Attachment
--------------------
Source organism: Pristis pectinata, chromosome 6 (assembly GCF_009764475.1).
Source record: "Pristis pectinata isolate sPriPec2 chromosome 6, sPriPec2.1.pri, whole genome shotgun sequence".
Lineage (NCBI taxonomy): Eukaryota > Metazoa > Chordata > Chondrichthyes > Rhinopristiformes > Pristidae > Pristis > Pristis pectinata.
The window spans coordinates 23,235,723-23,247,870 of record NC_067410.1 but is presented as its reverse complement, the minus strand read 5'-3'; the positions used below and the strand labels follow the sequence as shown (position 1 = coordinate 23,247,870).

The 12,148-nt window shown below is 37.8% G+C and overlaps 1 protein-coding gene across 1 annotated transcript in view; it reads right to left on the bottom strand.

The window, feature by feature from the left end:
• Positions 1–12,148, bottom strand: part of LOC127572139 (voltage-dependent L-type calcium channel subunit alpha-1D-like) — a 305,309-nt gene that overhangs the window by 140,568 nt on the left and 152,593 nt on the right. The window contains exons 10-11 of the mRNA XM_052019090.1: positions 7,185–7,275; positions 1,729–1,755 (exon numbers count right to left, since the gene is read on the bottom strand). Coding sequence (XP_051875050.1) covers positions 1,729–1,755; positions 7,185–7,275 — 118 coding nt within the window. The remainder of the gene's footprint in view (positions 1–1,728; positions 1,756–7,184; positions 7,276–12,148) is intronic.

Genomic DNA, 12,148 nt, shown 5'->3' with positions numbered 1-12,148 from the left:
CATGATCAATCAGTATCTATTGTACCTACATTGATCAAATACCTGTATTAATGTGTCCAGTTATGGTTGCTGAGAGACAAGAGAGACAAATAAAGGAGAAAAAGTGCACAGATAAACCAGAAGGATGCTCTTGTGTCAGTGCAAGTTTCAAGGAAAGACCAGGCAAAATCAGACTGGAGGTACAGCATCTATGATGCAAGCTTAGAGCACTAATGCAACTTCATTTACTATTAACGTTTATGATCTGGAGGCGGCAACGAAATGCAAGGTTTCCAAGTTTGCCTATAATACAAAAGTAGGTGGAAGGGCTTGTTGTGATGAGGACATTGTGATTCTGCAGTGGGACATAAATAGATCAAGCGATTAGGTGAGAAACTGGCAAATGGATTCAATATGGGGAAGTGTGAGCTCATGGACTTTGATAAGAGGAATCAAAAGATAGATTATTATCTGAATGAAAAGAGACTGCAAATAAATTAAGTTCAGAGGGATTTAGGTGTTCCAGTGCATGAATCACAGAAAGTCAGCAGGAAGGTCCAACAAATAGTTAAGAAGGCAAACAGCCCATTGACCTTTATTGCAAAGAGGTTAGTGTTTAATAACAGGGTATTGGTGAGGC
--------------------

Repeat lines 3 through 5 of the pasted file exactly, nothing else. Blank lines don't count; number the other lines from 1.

Lineage (NCBI taxonomy): Eukaryota > Metazoa > Chordata > Chondrichthyes > Rhinopristiformes > Pristidae > Pristis > Pristis pectinata.
The window spans coordinates 23,235,723-23,247,870 of record NC_067410.1 but is presented as its reverse complement, the minus strand read 5'-3'; the positions used below and the strand labels follow the sequence as shown (position 1 = coordinate 23,247,870).

The 12,148-nt window shown below is 37.8% G+C and overlaps 1 protein-coding gene across 1 annotated transcript in view; it reads right to left on the bottom strand.